Display and Audio: Nothing to Complain (or Write Home) About

The onboard speakers produce loud but slightly muddy sound.  Highs and midtones are apparent, but there is no bass to speak of, and overlapping paths become consumed.

The keyboard is backlit and contains Page Up and Page Down keys packed from the cursor arrows.  (You want to use the Fn key for the Home and End functions.)

Top-row keys including Escape and Delete are small.  The total typing feel is satisfactorily snappy, kind of flat without much tactile feedback but a satisfactory tapping noise.  The buttonless touchpad pops and slides smoothly, but right-clicks feel obscure.

I found myself pressing F4 a lot of extra instances in hopes of becoming more brightness from the 1080p touch display.  It is not an outright dim panel, although not a particularly sunny one, either, so white wallpapers are just a touch off-white.

Contrast is good, and viewing angles are broad.  Colors are a little bit on the bland side but reasonably clear; fine details are sharp rather than pixelated.

Past an Acer Collection app shop, bloat offenders include promotions from Amazon,, ExpressVPN, and Dropbox, as well as game advertisements in the alarms panel.  Acer backs the Twist 3 using a one-year warranty.

Testing the Twist 3: Good Enough for Getting Stuff Done

Using its small 1GHz clock rate and integrated graphics, the Spin 3’s Core i5-1035G1 isn’t a barn-burner of a chip, but it’s a favorite option in the 14-inch section, as seen by its addition in the HP Pavilion x360 14 LTE currently from the review pipeline and the Dell Inspiron 14 5000 (a non-convertible included here for reference, and to round out the benchmark results).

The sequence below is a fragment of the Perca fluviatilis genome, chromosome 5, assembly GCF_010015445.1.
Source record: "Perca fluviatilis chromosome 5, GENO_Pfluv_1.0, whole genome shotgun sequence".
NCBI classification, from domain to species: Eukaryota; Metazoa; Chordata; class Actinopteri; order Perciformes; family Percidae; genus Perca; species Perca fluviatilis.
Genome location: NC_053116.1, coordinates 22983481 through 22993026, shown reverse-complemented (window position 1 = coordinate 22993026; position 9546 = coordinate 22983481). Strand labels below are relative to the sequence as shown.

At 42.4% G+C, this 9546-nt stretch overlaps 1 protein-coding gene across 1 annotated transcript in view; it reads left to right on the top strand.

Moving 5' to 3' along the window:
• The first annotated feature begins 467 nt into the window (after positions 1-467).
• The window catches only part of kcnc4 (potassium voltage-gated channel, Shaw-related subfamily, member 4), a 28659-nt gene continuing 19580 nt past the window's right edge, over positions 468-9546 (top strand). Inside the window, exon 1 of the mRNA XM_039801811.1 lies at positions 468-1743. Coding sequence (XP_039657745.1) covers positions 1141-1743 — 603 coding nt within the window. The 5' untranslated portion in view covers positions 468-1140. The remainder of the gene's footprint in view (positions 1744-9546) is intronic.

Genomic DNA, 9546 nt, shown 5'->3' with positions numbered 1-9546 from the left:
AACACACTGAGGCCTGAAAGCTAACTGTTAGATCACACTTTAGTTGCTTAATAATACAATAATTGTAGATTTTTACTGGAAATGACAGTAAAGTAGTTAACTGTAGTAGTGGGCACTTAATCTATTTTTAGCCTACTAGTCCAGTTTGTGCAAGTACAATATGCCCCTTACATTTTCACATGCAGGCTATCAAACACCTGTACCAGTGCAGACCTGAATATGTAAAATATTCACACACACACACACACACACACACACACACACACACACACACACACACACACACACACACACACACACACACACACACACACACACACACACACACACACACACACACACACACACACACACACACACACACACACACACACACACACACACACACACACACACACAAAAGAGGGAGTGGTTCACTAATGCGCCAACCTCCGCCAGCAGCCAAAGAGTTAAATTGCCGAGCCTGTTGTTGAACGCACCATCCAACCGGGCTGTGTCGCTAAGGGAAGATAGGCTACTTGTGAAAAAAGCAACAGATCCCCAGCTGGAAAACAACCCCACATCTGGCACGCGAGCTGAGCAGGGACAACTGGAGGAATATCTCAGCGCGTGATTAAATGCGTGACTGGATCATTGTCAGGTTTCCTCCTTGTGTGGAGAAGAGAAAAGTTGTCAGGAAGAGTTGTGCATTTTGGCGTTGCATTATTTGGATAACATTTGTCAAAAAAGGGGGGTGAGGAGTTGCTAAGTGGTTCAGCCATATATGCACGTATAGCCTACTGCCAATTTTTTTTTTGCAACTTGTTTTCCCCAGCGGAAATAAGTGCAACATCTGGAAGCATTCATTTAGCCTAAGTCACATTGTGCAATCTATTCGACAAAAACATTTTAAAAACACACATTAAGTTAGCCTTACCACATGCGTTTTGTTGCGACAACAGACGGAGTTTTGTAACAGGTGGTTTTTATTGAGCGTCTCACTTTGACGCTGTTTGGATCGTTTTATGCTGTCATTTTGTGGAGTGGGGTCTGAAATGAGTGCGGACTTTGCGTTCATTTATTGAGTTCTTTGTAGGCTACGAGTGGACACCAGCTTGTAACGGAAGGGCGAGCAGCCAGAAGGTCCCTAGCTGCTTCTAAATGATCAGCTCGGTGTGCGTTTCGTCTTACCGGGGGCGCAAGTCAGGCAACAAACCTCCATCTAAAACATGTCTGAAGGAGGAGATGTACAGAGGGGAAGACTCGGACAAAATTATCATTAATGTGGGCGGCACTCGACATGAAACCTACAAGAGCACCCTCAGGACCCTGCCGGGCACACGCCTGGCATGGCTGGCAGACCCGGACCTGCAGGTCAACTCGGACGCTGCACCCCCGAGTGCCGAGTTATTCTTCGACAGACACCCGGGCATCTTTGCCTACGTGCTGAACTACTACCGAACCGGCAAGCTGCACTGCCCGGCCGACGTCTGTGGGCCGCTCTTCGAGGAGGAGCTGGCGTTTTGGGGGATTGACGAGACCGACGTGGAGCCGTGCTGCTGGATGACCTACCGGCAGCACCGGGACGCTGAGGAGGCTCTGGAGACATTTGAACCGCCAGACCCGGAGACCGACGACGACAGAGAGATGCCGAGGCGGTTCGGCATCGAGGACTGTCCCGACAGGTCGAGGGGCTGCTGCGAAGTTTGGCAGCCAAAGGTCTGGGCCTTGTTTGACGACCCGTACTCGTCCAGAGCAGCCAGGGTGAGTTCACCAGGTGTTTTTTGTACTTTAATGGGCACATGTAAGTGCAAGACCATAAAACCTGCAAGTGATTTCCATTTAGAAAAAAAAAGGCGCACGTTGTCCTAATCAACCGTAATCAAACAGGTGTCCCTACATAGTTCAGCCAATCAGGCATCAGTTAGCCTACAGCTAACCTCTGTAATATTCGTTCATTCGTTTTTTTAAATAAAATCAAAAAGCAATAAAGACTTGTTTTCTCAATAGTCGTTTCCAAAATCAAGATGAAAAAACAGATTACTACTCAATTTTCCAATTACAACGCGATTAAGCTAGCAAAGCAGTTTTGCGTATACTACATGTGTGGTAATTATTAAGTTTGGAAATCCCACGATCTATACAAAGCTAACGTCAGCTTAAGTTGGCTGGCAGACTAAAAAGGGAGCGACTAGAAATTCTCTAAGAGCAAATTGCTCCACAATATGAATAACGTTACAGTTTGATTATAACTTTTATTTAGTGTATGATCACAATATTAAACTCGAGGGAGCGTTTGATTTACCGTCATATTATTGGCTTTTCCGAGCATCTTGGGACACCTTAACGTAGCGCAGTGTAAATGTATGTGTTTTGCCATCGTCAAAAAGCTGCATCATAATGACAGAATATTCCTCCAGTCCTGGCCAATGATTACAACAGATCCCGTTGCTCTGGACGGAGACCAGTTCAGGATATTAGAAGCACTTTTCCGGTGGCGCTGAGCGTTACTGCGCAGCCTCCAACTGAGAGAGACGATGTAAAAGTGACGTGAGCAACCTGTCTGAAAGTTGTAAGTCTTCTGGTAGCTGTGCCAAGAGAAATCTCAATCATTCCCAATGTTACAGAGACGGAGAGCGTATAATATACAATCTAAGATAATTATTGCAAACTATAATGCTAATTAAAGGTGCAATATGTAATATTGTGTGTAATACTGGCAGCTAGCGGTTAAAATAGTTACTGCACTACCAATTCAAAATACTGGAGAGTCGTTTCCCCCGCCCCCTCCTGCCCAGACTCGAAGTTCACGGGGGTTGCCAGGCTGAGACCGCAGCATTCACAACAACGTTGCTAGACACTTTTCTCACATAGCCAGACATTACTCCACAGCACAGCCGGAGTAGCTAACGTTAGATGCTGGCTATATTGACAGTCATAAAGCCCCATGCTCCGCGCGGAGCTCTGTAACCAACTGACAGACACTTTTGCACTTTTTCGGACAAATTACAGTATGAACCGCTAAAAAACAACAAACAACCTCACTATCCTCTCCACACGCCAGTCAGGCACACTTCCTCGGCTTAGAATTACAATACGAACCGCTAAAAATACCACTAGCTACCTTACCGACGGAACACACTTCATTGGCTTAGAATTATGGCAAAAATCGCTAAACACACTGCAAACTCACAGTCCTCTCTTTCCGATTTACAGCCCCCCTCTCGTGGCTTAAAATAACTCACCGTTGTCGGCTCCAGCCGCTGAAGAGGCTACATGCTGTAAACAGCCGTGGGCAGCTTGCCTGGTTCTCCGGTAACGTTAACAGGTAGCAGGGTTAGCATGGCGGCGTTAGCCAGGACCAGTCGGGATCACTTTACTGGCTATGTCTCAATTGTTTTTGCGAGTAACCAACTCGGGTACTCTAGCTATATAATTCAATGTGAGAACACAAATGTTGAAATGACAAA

Two 14-inch Lenovo convertibles, the AMD-based IdeaPad Flex 5 14 along with also the Intel-powered Yoga C740, finish today’s competitors.  You can watch the contenders’ specs in the table below.

Productivity and Media Tests

PCMark 10 and 8 are holistic performance suites developed by the PC benchmark experts at UL (formerly Futuremark).  The PCMark 10 test we run simulates distinct real-world growth and content-creation workflows.

We use it to assess overall system functionality for office-centric tasks such as word processing, spreadsheet function, internet surfing, and videoconferencing.

PCMark 8, meanwhile, has a storage subtest that we utilize to appraise the rate of the system’s boot drive.  The two yield a proprietary numerical score; greater numbers are better.